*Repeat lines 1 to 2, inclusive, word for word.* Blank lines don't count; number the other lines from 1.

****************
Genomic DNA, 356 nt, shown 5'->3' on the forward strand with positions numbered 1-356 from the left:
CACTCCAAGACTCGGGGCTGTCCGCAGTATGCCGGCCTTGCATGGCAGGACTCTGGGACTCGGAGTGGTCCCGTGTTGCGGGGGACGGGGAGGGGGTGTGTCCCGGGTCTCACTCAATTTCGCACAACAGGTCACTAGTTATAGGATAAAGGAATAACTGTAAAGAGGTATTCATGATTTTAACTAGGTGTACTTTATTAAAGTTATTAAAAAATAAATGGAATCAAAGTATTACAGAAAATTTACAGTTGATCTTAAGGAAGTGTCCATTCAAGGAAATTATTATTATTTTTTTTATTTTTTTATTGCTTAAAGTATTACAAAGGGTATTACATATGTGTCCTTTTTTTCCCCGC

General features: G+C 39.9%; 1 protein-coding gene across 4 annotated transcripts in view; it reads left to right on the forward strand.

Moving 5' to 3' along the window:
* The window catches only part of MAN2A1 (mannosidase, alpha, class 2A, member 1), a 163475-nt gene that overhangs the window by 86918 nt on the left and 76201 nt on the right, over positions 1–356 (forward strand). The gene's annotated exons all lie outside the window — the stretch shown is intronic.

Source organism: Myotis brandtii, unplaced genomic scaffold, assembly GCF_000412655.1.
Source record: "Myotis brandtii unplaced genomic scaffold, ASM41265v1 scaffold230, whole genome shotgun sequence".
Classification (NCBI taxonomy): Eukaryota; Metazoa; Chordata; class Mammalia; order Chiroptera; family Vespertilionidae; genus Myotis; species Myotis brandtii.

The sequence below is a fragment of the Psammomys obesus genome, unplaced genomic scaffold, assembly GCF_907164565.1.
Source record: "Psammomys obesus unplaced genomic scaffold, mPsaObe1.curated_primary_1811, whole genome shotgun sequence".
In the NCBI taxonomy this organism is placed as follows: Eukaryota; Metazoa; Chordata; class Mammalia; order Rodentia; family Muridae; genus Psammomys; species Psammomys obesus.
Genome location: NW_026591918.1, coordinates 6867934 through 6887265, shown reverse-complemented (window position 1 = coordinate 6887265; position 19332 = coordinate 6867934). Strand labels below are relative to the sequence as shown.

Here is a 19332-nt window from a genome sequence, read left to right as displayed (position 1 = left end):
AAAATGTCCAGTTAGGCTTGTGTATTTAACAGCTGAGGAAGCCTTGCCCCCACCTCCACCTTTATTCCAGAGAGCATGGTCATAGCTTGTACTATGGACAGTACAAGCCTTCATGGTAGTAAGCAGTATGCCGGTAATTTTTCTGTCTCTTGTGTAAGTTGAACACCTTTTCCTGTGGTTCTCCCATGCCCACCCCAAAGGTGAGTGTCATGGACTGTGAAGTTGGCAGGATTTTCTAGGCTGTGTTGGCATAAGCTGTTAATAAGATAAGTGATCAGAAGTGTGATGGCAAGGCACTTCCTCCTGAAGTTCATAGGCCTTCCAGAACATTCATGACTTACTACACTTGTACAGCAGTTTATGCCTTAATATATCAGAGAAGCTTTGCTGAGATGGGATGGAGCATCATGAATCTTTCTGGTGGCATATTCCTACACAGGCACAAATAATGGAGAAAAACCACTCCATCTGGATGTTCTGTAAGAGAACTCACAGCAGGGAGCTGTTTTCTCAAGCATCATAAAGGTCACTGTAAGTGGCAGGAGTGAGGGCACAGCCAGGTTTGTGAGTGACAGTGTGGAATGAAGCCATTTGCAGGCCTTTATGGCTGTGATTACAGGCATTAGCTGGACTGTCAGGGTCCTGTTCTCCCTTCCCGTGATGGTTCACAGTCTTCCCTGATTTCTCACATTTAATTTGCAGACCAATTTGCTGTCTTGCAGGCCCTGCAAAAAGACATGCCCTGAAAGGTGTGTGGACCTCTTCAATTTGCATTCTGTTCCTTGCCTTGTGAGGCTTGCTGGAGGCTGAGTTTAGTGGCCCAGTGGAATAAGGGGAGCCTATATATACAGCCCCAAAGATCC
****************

Genomic DNA, 356 nt, shown 5'->3' on the forward strand with positions numbered 1-356 from the left:
CACTCCAAGACTCGGGGCTGTCCGCAGTATGCCGGCCTTGCATGGCAGGACTCTGGGACTCGGAGTGGTCCCGTGTTGCGGGGGACGGGGAGGGGGTGTGTCCCGGGTCTCACTCAATTTCGCACAACAGGTCACTAGTTATAGGATAAAGGAATAACTGTAAAGAGGTATTCATGATTTTAACTAGGTGTACTTTATTAAAGTTATTAAAAAATAAATGGAATCAAAGTATTACAGAAAATTTACAGTTGATCTTAAGGAAGTGTCCATTCAAGGAAATTATTATTATTTTTTTTATTTTTTTATTGCTTAAAGTATTACAAAGGGTATTACATATGTGTCCTTTTTTTCCCCGC